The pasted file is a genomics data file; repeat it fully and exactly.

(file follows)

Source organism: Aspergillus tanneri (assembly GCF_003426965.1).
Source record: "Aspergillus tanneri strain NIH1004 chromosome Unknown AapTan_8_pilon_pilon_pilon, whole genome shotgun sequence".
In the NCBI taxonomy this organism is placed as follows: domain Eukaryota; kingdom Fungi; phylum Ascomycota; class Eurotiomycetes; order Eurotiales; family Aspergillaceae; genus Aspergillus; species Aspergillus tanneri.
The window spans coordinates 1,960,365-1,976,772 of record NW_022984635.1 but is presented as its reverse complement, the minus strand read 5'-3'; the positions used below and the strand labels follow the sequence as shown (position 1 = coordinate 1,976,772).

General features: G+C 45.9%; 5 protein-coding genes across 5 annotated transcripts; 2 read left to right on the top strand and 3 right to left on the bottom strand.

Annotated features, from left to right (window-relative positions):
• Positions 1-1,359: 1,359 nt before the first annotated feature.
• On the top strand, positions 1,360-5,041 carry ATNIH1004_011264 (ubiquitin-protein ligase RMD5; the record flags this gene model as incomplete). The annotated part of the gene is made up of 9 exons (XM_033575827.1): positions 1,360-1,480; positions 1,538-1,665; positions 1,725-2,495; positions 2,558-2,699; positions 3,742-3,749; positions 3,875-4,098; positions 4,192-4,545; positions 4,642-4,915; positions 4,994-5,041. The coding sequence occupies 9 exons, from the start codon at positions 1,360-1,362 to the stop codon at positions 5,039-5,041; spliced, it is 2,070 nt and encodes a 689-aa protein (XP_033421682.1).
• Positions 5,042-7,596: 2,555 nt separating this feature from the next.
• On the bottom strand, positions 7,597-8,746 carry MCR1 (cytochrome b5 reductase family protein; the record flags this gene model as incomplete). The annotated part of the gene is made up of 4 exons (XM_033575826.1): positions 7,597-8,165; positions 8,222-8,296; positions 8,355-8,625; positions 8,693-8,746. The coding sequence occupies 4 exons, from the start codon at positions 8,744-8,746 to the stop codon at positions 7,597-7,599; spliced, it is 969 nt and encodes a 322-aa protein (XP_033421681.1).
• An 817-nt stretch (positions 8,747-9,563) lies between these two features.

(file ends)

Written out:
Source organism: Aspergillus tanneri (assembly GCF_003426965.1).
Source record: "Aspergillus tanneri strain NIH1004 chromosome Unknown AapTan_8_pilon_pilon_pilon, whole genome shotgun sequence".
In the NCBI taxonomy this organism is placed as follows: domain Eukaryota; kingdom Fungi; phylum Ascomycota; class Eurotiomycetes; order Eurotiales; family Aspergillaceae; genus Aspergillus; species Aspergillus tanneri.
The window spans coordinates 1,960,365-1,976,772 of record NW_022984635.1 but is presented as its reverse complement, the minus strand read 5'-3'; the positions used below and the strand labels follow the sequence as shown (position 1 = coordinate 1,976,772).

General features: G+C 45.9%; 5 protein-coding genes across 5 annotated transcripts; 2 read left to right on the top strand and 3 right to left on the bottom strand.

Annotated features, from left to right (window-relative positions):
• Positions 1-1,359: 1,359 nt before the first annotated feature.
• On the top strand, positions 1,360-5,041 carry ATNIH1004_011264 (ubiquitin-protein ligase RMD5; the record flags this gene model as incomplete). The annotated part of the gene is made up of 9 exons (XM_033575827.1): positions 1,360-1,480; positions 1,538-1,665; positions 1,725-2,495; positions 2,558-2,699; positions 3,742-3,749; positions 3,875-4,098; positions 4,192-4,545; positions 4,642-4,915; positions 4,994-5,041. The coding sequence occupies 9 exons, from the start codon at positions 1,360-1,362 to the stop codon at positions 5,039-5,041; spliced, it is 2,070 nt and encodes a 689-aa protein (XP_033421682.1).
• Positions 5,042-7,596: 2,555 nt separating this feature from the next.
• On the bottom strand, positions 7,597-8,746 carry MCR1 (cytochrome b5 reductase family protein; the record flags this gene model as incomplete). The annotated part of the gene is made up of 4 exons (XM_033575826.1): positions 7,597-8,165; positions 8,222-8,296; positions 8,355-8,625; positions 8,693-8,746. The coding sequence occupies 4 exons, from the start codon at positions 8,744-8,746 to the stop codon at positions 7,597-7,599; spliced, it is 969 nt and encodes a 322-aa protein (XP_033421681.1).
• An 817-nt stretch (positions 8,747-9,563) lies between these two features.